If your catamaran is on the heavier side, you want to go for something sturdier and more powerful.

A 32 feet Gemini catamaran will make an excellent candidate for this arrangement as the boat can use a single-engine with no problems.

5) Diesel with an Outboard

People who use this configuration do so to save cost and counterbalance the single diesel engine’s powerful thrust.

The auxiliary could be smaller petrol or electric-powered outboard motor.

When you are on the open seas, the diesel gives you enough propulsion during calm weather when you can’t use the sails. The outboard helps in shallow waters, although it is often useless on the high seas, especially during turbulent weather.

The smaller outboard also provides less turning power when it’s very windy than running two powerful diesel engines.

You save space, reduce weight, and keep a few extra thousands of dollars in your bank account.

6) Twin Diesel Engines

For larger catamarans, especially cruising types capable of transatlantic and transpacific voyages, the standard propulsion comes from two large diesel engines.

Each engine is housed in one hull, providing exceptional longevity, fuel economy, and incredible amounts of horsepower to help you through the rough seas in the shortest time possible.

This combination is excellent for redundancy, even though most catamarans can run efficiently on one engine most of the time.

The downside of having two diesel engines is weight, cost, and maintenance.

Diesel engines, compelling models that produce upwards of 40-45 horsepower, can set you back by tens of thousands of dollars. But they will deliver over 8000 hours of work-life easily.

In terms of reliability, durability, longevity, and performance, nothing trumps diesel engines in the marine industry.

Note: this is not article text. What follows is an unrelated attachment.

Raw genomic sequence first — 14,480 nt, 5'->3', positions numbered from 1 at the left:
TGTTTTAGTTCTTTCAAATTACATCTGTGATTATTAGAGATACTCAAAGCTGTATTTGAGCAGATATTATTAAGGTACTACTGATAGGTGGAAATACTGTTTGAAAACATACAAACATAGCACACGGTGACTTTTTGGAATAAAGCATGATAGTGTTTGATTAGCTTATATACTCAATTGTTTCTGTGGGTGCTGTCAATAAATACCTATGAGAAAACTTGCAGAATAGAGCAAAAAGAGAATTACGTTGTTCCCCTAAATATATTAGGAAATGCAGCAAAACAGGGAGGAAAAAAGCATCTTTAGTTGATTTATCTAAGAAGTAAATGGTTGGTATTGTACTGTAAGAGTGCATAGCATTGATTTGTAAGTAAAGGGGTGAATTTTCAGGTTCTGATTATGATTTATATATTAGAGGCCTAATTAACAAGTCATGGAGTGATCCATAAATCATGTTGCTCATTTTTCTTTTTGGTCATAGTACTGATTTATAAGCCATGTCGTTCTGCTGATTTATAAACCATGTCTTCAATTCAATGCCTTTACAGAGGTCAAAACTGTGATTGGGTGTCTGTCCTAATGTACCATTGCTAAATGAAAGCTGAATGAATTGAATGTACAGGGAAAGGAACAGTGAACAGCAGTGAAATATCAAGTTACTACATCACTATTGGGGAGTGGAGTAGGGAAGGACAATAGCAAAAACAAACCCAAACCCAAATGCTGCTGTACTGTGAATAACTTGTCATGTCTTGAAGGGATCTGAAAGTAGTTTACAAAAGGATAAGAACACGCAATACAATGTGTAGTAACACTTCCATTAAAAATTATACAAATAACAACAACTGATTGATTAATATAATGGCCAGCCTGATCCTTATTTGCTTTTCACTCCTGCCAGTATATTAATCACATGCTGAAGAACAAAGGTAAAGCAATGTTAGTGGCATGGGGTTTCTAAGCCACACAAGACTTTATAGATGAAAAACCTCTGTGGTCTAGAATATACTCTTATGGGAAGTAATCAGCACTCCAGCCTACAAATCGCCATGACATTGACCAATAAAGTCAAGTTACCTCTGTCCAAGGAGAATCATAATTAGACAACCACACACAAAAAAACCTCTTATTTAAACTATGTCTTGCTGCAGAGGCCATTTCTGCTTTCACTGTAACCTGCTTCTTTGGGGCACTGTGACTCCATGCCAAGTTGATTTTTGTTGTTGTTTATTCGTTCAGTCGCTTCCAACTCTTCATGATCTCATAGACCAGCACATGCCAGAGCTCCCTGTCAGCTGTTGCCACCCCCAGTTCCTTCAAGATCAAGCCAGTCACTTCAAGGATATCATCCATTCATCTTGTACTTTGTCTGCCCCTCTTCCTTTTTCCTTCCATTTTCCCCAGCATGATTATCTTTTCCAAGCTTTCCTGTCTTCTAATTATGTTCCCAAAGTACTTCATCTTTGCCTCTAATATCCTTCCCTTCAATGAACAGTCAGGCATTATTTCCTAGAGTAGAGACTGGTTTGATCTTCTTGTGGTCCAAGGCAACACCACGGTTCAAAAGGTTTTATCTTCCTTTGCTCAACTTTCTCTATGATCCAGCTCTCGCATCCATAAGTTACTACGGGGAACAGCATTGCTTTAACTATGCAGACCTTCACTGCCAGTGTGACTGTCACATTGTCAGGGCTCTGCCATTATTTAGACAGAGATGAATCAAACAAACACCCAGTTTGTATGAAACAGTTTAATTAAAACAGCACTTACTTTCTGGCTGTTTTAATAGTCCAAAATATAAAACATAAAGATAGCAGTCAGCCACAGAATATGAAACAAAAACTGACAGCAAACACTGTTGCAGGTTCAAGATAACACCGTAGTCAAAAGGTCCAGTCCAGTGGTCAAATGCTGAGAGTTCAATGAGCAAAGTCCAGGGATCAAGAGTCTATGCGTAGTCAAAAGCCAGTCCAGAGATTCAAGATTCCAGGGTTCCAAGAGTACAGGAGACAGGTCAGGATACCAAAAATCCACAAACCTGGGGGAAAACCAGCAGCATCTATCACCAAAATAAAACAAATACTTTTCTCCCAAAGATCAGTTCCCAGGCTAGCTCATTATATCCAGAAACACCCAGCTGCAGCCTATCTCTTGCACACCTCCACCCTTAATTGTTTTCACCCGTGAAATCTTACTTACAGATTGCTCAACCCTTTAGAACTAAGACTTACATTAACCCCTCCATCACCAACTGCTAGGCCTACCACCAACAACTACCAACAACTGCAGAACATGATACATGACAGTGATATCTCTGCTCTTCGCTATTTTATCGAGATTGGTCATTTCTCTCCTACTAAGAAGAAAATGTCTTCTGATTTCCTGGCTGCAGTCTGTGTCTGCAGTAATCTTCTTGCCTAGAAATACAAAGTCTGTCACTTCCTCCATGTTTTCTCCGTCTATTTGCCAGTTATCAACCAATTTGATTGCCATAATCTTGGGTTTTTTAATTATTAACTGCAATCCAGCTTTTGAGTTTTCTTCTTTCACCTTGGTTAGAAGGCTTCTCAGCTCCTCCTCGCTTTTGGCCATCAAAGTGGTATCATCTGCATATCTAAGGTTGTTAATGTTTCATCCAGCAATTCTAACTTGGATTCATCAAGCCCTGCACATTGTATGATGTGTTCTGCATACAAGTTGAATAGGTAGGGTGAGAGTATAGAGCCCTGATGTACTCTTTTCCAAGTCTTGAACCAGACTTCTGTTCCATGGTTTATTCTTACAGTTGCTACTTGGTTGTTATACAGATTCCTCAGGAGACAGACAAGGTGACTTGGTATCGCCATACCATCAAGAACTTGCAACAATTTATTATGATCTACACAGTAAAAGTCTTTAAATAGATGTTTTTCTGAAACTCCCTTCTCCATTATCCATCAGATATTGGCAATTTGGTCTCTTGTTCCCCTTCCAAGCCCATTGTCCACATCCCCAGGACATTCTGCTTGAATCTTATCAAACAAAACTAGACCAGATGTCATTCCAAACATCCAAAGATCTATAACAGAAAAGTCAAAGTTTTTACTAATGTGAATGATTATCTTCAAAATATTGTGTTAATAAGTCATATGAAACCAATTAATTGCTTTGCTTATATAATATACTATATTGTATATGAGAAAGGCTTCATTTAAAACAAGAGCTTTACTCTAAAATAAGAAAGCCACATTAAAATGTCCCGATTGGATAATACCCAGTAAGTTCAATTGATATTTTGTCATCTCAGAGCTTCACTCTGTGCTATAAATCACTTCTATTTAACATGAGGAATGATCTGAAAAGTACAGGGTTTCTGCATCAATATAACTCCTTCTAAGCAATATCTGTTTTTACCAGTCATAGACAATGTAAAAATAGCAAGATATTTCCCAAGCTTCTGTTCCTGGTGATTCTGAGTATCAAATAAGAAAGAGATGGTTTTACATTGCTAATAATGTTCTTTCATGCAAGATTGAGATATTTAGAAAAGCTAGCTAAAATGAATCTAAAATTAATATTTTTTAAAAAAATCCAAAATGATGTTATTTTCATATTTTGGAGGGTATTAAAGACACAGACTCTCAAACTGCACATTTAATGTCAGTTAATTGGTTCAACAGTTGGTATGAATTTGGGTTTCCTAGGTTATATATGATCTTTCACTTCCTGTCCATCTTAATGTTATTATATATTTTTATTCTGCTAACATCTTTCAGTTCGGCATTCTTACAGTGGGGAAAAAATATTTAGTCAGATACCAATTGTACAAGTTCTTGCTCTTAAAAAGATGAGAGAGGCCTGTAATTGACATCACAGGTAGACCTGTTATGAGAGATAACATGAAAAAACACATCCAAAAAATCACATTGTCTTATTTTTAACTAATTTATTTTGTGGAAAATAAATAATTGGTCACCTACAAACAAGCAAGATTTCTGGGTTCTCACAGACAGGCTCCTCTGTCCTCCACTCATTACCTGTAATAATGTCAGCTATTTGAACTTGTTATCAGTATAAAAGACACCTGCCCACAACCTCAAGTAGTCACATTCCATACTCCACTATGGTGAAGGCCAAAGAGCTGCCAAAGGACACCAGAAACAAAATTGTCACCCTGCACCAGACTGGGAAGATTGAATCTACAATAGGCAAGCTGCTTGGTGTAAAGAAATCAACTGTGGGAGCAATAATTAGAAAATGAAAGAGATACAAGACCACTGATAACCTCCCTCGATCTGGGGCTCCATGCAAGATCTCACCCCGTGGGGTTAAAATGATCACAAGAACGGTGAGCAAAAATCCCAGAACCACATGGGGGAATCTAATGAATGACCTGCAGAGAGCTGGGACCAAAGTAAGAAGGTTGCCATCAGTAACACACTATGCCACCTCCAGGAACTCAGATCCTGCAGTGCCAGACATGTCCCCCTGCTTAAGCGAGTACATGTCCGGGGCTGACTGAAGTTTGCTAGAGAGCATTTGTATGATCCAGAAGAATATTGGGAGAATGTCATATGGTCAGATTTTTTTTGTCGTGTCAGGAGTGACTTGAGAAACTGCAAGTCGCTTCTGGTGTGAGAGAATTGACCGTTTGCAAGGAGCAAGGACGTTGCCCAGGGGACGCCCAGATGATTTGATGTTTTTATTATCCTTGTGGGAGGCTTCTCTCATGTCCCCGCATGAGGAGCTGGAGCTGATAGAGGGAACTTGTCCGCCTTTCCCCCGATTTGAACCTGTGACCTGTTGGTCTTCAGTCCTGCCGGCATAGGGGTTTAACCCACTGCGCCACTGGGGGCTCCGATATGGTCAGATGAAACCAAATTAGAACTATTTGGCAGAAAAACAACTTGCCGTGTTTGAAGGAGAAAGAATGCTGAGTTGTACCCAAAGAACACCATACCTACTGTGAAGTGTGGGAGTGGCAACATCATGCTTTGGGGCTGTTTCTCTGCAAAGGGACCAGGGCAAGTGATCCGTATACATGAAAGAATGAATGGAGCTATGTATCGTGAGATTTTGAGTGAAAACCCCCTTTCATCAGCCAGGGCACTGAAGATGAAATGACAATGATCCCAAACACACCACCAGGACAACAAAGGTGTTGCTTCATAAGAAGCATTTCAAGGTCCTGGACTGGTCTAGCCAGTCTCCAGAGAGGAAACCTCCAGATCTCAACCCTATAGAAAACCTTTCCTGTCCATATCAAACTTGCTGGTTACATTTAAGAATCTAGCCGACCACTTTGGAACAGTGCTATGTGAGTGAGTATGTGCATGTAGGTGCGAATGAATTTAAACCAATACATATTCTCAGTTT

Diesel engines are safer to operate as they do not have the same explosion and fire danger as petrol or gas engines. They are easier to maintain and simpler to operate.

Plus, they are the most mature propulsion system in the seafaring world.

However, diesel engines are also heavier and will take up more hull space.

That means less space to store your gear, but it’s a worthy sacrifice considering the capabilities diesel engines offer your boat. Diesel boats not only drive your propeller but can also provide the energy to run every electrical system on board, including navigational equipment, cooking, air conditioning, entertainment, among others.

7) Hydraulic Propulsion

Some catamarans use hydraulic propulsion systems, although these are not popular.

Hydraulic systems are better suited to terrestrial applications as they are prone to many problems that can complicate matters for you while underway:

  1. One, hydraulics generate additional heat, which makes them inefficient.
  2. Second, they can be uncomfortably noisy, making socialization difficult and defeating the whole purpose of leaving city life’s buzz.
  3. Third, hydraulic systems are prone to leakages, which increase their running cost and harm the environment.

These factors make hydraulics less efficient compared to diesel and petrol engines.

8) Electric Hybrid Systems

This propulsion system comprises a diesel engine and an electric motor.

The main issue with this configuration is the complexity of the systems and their overall lower efficiency.

Other Propulsion Systems:

As technology advances, sailors and marine engineering experts continue to find new and better ways to improve seafaring while reducing the planet’s carbon footprint.

This has led to solar, wind turbine, water, and pure electric motor propulsion systems.

For example, the Solarwave Sailor 64 is a solar hybrid-powered catamaran with an installed capacity to generate 15KW, enough to power everything on board the boat.

Solar and electric systems are silent and clean. However, they are insanely expensive and not as reliable as diesel and petrol engines. Also, they require banks of batteries, which add a lot of weight to the cat.

Final Words

Catamarans may look out of place, but many of these vessels offer more flexibility regarding power options.

You can choose from outboards, inboard diesel engines, and even go for the newer electric or solar-powered models.

However, the diesel engine remains the best power system available today for catamarans and other boats.

For reliable performance and mind-blowing thrust capabilities, experienced sailors depend on the time-tested diesel engine.